We usually reach out for spirituality and greater meaning because everything is not OK.
I just erased a rather depressing section of this post, but it was good to write out how I truly felt.
But this still won’t be that cheery…
TL; DR–As adolescent as this sounds, I really hate why my life is right now. But it’s my life, and I will continue to keep trying to change it for the better.
This seems to be the hump that I can’t get over. This is my life. And, it’s the only one I have. I don’t have few spare ones queued up like I’m playing some video game.
The last time I felt like this–helpless and stuck–I was an adolescent. I was 18, stuck at home on a forced gap year because my father was (and still is) mentally ill.
And of course, I had a huge spiritual growth spurt, probably one of the largest I’ve ever had.
I never really thought I’d be able to leave home, but then spring came and my dad’s unquiet mind changed. And I was freed.
The hump I can’t get over is that although this is my life, there’s a lot out of my control– just like when I couldn’t go to college “on time.”
I keep wrestling with what’s out of my control and the ghost of what more could be (and should be) under my control.
And I’m tired. This isn’t a fight I can really win.
And oh! How I wish I could be zen and just accept everything as is. I’m trying to write and think and pray and crawl my way there. But I keep getting lost…
My unwillingness to accept things as they are has kept me alive. It’s also made me miserable.
It’s hard to accept that I’m doing the best that I can and that it’s enough–because that means the way things are…well, how can I examine all those things, truly? There are so many variables, known and unknown, influencing me and my life.
In that grey space, in the unknown…there’s grace waiting for me. And I keep dodging her. I feel there has to be another way except through.
So, as I take grace’s hand, I know that I can’t keep waiting or hoping for things to get better.
This is my life, with all the uncontrollable, pathetic, and shameful parts that I wish didn’t exist. And I don’t have to be strong all the time. I can cry, even if it’s just on the inside, over dead hopes, dreams, and relationships.
Maybe I can bury them, like compost, in my garden…
I’m a little too American to end this post without some sort of hope. The hope is that as I feel disconnected from mostly everyone, needed healing is taking place; great self-understanding is growing. And I can’t really see any other way for these things to have taken place in my life.
By the way–I don’t the Universe is taking me offline because I’m so toxically codependent. But I do think that as I am more whole and healed, I can have more whole and healed relationships.
In the meantime, I have to try to keep sane, because I still want to not live here, to move, to be free and financially stable. But, I’m not used it being this alone. I’m scared I’ll get used to it. And maybe I should get used to it, so I can be choosier about who is in my life now.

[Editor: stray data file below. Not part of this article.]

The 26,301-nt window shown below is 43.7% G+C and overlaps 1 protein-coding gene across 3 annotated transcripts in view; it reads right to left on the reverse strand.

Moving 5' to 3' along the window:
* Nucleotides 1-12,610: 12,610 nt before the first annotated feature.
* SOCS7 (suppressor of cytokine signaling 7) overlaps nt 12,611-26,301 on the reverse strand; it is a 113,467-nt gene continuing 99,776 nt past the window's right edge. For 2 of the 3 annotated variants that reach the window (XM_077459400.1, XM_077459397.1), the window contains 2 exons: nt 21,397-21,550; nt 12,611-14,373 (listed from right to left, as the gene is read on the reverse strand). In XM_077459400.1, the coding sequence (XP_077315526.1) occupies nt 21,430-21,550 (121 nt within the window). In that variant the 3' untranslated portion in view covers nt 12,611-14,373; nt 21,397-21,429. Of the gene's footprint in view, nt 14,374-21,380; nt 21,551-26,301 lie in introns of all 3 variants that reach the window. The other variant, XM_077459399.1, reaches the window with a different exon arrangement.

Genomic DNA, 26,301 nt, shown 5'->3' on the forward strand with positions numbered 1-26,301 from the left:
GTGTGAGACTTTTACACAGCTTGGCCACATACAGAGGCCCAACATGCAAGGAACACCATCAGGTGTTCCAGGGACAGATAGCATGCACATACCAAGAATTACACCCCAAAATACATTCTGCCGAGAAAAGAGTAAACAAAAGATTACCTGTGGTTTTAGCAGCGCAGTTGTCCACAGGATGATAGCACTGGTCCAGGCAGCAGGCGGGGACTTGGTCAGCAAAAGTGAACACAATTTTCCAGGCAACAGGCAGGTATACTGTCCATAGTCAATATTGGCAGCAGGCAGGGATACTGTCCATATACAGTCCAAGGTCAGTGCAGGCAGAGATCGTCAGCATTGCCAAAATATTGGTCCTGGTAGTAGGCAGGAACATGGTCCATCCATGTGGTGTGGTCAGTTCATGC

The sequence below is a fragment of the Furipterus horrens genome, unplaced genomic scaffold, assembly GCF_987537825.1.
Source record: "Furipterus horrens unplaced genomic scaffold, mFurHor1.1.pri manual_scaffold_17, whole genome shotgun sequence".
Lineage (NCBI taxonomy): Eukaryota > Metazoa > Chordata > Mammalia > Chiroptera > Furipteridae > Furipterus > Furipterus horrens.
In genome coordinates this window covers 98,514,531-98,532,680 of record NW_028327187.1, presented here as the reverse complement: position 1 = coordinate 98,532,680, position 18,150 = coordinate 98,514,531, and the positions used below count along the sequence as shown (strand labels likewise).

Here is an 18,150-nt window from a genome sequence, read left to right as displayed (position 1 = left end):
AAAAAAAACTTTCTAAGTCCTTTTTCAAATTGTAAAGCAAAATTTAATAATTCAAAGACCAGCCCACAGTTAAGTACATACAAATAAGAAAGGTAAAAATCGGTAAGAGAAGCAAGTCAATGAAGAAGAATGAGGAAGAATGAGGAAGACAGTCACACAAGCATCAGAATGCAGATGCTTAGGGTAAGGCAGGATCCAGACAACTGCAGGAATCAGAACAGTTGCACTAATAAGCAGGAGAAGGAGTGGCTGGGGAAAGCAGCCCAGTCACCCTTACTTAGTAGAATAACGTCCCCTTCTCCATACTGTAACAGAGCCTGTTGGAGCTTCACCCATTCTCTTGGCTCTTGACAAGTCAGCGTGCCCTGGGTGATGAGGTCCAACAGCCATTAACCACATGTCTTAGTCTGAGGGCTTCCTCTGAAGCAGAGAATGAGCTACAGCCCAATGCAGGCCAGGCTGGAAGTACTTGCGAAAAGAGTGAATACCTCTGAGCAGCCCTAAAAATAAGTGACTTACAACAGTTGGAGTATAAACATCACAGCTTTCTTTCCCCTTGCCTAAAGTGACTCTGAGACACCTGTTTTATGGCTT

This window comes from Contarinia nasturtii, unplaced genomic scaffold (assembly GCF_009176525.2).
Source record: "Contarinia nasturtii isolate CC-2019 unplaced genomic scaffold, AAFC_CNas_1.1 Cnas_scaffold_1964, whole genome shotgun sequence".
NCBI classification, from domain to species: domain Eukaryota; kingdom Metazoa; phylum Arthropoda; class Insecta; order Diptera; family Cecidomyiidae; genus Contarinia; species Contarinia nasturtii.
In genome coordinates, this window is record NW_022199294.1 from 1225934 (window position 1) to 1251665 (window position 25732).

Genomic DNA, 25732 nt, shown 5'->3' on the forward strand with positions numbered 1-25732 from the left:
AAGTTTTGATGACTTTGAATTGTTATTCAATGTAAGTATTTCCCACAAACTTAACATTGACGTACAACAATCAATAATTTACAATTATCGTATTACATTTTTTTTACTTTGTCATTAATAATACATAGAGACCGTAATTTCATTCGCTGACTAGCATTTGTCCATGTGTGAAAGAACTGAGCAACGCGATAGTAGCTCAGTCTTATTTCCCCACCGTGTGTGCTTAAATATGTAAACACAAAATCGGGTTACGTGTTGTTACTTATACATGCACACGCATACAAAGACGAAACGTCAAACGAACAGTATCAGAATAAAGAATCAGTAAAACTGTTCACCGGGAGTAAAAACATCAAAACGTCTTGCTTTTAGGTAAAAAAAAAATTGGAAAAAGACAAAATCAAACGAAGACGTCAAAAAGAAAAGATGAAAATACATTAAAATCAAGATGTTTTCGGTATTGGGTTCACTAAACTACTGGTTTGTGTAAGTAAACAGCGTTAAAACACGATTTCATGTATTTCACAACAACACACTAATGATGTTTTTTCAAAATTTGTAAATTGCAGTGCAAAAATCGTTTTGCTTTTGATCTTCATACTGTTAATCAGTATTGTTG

I need to use this forced solitude to my advantage.
So if I shut out what I think should be happening and what is happening with everyone else and embrace what is happening with me–both the glorious and the unbearable–then I feel I’ll be able to do this life thing a little bit better.
Sounds so easy to do, but that’s where grief comes in. I’m grieving an old way of living.
It’s funny and strange: every time I write about the state of my life, I feel my higher self trying to gently shake some sense into me. I feel so stupid that I don’t get this; it’s as if I don’t want to get it.
My hopes are indefatigable.
But right–that American ending that I promised.
I have been learning to savor the good things, like any conversation I have, a cup of tea or hot cocoa, a smooth falsetto voice from Roosevelt, or any meal I have.
Just last week, for the first time in a while, I thought about how I had finished a couple of assignments and got paid instantly, and was able to buy food for myself within an hour or so. It was all instantaneous and miraculous and beautiful–eating the literal fruits of my labor.
I have been able to be grateful in true and meaningful ways that come shooting up from deep and real parts of me, like geysers.
What really gets obnoxious is how despair (and poverty) can shade and color even the good things in the darkest and bleakest of blacks.
And this isn’t even taking in what’s going on in my state, country, and the world. Things are bad, and I’m aware, as navelgazing as this blog post is (and has to be).
I have to have a monk’s type of concentration to see the good. I definitely don’t have it right now, but it is being worked in me.
Last week I was playing this game where this character who turns into a dragon was being controlled by this woman. This older woman who worked for the woman told the man that to overcome the mind control, he had to look at the good in every situation, no matter what.
The character had his pet killed and his best friend betray him, and he was able to turn those situations around. He remember the pet as it was when it was alive, and he understood that his friend thought that he was doing what was best for his sister.
Granted, I can’t be terminally Pollyanna about my life right now (or ever), that really stuck with me.
But I am trying to see more of the good that is being created in this little tiny room that has become my life. Practically speaking I can at least say that I’ve learned how to pare down my life what I need.
Every second that ticks by, every breath I inhale and exhale without thinking, every electrical pulse that shoots through my brain–those are the seemingly inconsequential but essential building blocks of my life.
I have to savor as much of the good as I can.
I may have mentioned that this latest song by Sia, “I’m Still Here” is my anthem for 2018. I need to mention it again because this is the frame that I need.
It’s a song that I can easily listen to on repeat. She’s so great with anthems about endurance and resilience (“Titanium” by David Guetta comes to mind).
There are so many of us who are silently and secretly fighting battles. I hope this song brings your some comfort and strength.
Here’s the chorus:
Oh, the past it haunted me
Oh, the past it wanted me dead
Oh, the past tormented me
Oh, the past it wanted me dead
Oh, the past it haunted me
Oh, the past it wanted me dead
Oh, the past tormented me
But the battle was lost
‘Cause I’m still here
Well, thank Goddess: I’m still here, and I’m lighting the long way home.